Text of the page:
They're probably out there, but we've rarely met a male executive who didn't like blue.

  • Light Blue: calm, quiet, patient, peaceful, cool, water, clean
  • Sky Blue: calming, cool, heavenly, constant true, tranquil, trusting, serene, expansive, open
  • Bright Blue: electric, energy, brisk, vibrant, flags, stirring, impressive, aquatic, exhilarating
  • Periwinkle: genial, lively, sprightly, convivial, cordial
  • Deep Blue: credible, authoritative, basic, conservative, classic, strong, reliable, traditional, uniforms, service, nautical, loyal, confident, professional, introspective (can also be seen as aloof, distant, melancholy)

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Color Psychology: The Hidden Meanings in Purple

The most magical and intriguing color, purple pairs meditative blue with explosive red. It is a complex color and not often appreciated by left brained, analytical thinkers. Purple is often a great alternate when either blue or red seem an obvious choice.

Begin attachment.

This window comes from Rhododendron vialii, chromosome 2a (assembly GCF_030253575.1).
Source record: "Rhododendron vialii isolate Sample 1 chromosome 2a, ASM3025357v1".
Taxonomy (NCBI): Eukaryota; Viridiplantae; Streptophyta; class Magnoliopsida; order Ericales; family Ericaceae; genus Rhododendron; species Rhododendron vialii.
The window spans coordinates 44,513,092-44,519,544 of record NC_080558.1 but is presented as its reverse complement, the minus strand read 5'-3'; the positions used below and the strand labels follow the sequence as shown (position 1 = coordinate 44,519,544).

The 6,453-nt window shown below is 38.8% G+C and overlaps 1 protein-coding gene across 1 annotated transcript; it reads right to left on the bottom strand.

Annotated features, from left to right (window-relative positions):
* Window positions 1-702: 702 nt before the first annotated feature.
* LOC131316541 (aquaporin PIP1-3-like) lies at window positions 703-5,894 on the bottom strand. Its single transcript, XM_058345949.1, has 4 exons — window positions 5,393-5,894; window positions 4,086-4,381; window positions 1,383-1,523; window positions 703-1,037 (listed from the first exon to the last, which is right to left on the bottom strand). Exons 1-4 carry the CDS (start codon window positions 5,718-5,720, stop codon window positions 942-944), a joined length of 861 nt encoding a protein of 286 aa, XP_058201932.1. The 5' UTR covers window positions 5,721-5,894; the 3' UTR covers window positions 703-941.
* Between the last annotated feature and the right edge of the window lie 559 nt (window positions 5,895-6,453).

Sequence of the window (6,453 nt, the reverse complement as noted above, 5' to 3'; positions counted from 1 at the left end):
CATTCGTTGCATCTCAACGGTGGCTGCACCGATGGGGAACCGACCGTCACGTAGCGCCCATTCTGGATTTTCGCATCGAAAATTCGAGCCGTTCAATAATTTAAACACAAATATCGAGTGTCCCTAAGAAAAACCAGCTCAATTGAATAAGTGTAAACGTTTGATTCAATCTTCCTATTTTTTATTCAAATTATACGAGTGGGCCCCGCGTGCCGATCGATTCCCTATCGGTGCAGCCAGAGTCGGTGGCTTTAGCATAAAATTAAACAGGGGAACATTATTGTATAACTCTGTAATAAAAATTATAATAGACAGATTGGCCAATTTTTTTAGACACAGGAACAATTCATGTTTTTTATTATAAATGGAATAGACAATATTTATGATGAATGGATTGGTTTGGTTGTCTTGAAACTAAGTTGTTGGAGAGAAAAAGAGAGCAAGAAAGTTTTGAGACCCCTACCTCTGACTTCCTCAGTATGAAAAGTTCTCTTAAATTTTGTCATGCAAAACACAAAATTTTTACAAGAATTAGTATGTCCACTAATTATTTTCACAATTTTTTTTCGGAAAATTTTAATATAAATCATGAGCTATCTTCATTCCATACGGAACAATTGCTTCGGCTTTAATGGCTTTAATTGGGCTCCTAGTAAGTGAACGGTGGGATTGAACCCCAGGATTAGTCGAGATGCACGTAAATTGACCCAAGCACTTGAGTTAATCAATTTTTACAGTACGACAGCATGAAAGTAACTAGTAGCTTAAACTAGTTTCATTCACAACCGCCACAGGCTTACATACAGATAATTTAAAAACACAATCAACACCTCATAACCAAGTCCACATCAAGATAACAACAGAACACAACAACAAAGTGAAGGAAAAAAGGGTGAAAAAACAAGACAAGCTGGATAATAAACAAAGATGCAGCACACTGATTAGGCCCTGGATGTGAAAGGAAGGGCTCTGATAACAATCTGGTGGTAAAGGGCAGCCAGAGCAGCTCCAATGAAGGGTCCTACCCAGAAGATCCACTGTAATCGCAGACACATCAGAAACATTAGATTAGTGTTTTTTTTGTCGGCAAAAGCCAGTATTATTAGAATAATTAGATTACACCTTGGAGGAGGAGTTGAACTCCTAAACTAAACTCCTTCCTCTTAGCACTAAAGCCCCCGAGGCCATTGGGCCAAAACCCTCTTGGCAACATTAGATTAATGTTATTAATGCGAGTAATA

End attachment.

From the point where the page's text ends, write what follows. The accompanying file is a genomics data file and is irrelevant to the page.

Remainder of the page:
Purple is often an acquired taste, like many of the flowers and foods that bear it's hue. In ancient times, only the very wealthy could afford to buy purple garments, as the dyes were extracted from tiny mollusks and it took about 336,000 of the tiny snails to yield one ounce of dye. Thus purple became the color of kings, queens, nobles and wealthy, powerful patrons. The color also took on certain mystical, heavenly, transcendental or spiritual properties.

  • Lavender: romantic, nostalgic, fanciful, lightweight, lightly scented, playful
  • Mauve: wistful, sentimental, thoughtful, feminine
  • Amethyst: curative, protective, peace of mind
  • Blue Purples: contemplative, meditative, spiritual, soul-searching, intuitive, mysterious, enchanting
  • Red Purples: sensual, thrilling, intensely exciting, dramatic, creative, witty, expressive
  • Deep Purples: visionary, rich, royal, prestigious, subduing, distant, introspective (aloof)

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Color Psychology: Brown Doesn't Have to be Boring

"There is, after all, safety in umbers.

" —Leatrice Eiseman

Historically, brown has been the color most identified with the earth and hard work. It was seen as pious, economical and industrious by religious and Puritan moralist groups. Brown has been seen as a benign and non-threatening color. Through the years, the color has taken on new meanings. Embraced by sporting enthusiasts, it has come to popularity with hunters, fishers, bikers, hikers and campers. But brown also has the ability to expand appetite—think cappucino, espresso, chocolate mousse, caramel and hot fudge. In addition, brown has captured the fashionable luxury goods market.